22 Mental Health
2. What is the Mental Health Act for?
3. Who decides if I should be detained in hospital?
4. When can I be detained in hospital?
5. When can I be given compulsory treatment?
6. What treatment can I be given?
7. Who can discharge me from hospital?
8. What are my rights in hospital?
9. What if I am unhappy with my care and treatment?
10. Will I get help when I leave hospital?
11. What powers do the police have against people with mental health problems?
12. Mental health and The Human Rights Act
13. Terms used in mental health law
A person who is independent of the police and whose role is to protect the rights of a person with mental health problems in police custody.
Approved social worker (ASW)
A social worker with specialist training and experience in dealing with people with mental disorders.
People who make sure the hospital meets the requirements of the Mental Health Act. This includes reviewing your detention if you ask, and also if the responsible medical officer wants to renew your detention.
Mental Health Act Commission (MHAC)
The organisation that reviews the way the Mental Health Act is applied to people detained in hospital.
A type of mental disorder that covers such conditions as schizophrenia and depression.
A type of mental disorder that is defined in the Mental Health Act as ‘a state of arrested or incomplete development of mind (not amounting to severe mental impairment) which includes significant impairment of intelligence and social functioning and is associated with abnormally aggressive or seriously irresponsible conduct on the part of the person concerned’.
A person, usually a relative, who has various rights and powers, including the right to apply for you to be discharged from being detained in hospital. See ‘What powers does my family have?’ for more.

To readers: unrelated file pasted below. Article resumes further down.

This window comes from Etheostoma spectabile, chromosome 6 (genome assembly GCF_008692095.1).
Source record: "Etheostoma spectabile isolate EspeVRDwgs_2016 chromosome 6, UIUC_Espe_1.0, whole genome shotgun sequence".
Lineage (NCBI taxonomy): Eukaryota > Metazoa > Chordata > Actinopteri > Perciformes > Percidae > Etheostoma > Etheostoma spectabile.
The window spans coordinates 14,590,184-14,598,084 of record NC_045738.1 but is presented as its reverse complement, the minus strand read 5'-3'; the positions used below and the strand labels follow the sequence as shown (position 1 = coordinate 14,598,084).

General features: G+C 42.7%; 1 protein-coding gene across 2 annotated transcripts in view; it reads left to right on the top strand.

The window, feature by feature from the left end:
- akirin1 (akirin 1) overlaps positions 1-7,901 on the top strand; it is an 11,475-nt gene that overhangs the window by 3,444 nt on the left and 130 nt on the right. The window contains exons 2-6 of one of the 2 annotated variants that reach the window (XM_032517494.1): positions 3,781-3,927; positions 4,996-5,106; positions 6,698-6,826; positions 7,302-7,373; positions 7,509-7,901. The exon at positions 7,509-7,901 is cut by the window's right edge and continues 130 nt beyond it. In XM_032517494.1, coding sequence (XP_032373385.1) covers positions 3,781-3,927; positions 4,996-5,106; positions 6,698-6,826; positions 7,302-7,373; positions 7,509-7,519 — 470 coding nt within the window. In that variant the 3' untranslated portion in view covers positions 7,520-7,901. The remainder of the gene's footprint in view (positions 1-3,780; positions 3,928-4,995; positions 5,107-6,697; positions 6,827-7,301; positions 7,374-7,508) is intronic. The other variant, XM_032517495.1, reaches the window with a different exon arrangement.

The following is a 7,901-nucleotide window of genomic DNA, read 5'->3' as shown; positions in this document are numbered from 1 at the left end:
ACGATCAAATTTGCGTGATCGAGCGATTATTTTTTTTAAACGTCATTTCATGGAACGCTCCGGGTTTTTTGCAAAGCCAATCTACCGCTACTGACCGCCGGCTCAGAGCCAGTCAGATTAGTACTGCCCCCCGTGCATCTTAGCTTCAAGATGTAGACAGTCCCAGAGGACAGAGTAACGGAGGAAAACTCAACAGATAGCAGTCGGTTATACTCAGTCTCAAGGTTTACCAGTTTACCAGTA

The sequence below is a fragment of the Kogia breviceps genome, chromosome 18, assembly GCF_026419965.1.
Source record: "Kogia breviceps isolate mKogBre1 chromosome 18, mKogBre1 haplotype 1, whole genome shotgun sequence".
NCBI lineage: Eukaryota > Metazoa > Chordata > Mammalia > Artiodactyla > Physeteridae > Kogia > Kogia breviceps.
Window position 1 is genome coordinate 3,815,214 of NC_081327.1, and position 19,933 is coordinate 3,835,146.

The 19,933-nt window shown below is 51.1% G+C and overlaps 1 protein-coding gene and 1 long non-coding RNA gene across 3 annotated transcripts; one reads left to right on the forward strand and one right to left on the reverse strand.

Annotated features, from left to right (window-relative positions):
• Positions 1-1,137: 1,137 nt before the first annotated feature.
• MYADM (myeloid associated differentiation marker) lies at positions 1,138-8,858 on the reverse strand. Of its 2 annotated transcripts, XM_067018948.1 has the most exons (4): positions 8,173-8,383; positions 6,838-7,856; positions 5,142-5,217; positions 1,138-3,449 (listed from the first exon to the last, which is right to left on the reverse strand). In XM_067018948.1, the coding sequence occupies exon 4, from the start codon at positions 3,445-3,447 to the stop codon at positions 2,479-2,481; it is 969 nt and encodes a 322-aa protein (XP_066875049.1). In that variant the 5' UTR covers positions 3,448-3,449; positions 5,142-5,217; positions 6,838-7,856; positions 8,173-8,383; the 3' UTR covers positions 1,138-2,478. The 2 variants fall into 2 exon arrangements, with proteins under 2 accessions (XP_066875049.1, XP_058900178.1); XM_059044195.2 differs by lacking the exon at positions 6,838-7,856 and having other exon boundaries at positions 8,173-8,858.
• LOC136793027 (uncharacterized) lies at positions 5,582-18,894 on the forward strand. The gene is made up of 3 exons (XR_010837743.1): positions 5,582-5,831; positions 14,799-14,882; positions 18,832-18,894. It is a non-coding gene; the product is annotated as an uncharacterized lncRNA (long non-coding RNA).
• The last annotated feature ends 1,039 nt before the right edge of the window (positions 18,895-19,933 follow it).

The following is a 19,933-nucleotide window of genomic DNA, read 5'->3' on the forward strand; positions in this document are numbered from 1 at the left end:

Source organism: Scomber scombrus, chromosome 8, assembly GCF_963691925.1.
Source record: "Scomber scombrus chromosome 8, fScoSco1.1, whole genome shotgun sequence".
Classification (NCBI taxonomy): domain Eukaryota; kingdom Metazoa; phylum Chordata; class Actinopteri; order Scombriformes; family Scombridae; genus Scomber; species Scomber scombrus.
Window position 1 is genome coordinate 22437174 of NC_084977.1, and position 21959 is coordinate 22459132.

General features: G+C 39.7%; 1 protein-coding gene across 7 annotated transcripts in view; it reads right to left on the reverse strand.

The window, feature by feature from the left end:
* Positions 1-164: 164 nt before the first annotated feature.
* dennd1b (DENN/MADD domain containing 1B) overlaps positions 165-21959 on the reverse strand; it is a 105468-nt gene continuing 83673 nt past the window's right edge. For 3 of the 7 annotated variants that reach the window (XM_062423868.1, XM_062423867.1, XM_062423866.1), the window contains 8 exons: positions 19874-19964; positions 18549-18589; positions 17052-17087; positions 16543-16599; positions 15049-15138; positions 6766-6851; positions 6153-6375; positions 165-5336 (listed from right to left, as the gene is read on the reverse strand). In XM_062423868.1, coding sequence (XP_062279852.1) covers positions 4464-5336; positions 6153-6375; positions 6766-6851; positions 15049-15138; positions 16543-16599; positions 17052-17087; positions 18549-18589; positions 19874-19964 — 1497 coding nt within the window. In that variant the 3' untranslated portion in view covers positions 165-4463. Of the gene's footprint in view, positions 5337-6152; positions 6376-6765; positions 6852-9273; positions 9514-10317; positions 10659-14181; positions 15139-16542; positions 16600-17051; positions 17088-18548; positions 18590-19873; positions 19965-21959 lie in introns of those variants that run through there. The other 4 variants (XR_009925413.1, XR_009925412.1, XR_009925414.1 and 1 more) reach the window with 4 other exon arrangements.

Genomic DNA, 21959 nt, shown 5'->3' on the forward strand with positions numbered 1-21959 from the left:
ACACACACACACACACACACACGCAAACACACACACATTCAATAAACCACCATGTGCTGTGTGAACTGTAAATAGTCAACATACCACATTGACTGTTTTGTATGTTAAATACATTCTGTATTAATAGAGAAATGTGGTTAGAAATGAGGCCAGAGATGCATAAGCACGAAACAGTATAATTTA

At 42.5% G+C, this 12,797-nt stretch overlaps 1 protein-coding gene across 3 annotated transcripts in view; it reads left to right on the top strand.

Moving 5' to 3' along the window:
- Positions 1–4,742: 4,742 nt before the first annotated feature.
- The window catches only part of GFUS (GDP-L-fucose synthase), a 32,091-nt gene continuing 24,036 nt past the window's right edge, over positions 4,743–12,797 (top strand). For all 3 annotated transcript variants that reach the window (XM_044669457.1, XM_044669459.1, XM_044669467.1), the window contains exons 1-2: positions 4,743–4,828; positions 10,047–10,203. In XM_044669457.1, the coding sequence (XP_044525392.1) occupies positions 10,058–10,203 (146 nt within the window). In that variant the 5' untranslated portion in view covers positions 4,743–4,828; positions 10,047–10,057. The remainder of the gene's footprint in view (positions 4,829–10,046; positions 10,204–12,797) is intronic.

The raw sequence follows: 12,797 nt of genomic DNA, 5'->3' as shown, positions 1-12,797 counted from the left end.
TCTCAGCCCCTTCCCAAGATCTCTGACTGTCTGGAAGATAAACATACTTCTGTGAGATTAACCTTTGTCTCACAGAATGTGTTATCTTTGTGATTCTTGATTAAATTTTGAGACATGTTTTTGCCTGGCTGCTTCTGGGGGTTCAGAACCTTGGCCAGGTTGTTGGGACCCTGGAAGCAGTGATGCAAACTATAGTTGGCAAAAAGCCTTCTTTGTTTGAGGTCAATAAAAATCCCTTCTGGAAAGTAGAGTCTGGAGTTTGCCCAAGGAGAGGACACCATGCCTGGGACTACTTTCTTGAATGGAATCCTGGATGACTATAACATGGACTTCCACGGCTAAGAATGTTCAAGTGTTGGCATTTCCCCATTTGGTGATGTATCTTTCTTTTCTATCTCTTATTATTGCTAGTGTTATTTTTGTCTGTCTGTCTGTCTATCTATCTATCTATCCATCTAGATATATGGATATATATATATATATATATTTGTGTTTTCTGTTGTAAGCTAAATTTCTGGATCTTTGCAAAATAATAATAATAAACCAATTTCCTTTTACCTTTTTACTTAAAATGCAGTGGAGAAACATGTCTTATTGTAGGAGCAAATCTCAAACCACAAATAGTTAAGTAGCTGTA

A type of mental disorder that is defined in the Mental Health Act as ‘a persistent disorder or disability of mind (whether or not including significant impairment of intelligence) which results in abnormally aggressive or seriously irresponsible conduct on the part of the person concerned’.
Responsible medical officer (RMO)
The doctor (usually a consultant psychiatrist) in charge of treating you under the Mental Health Act.
Second opinion appointed doctor (SOAD)
A doctor appointed by the Mental Health Act Commission to look at whether certain types of treatment in the Mental Health Act should be given to you without your permission.
Severe mental impairment
A type of mental disorder that is defined in the Act as ‘a state of arrested or incomplete development of mind which includes severe impairment of intelligence and social functioning and is associated with abnormally aggressive or seriously irresponsible conduct on the part of the person concerned’.
14. Further help
15. About this leaflet
This leaflet is published by the Legal Services Commission (LSC). It was written in association with Camilla Parker, and independent consultant specialising in mental health law and policy.
The leaflets are regularly updated but the law may have changed since they were printed so the information in them may be incorrect or out of date.
Leaflet Version: November 2019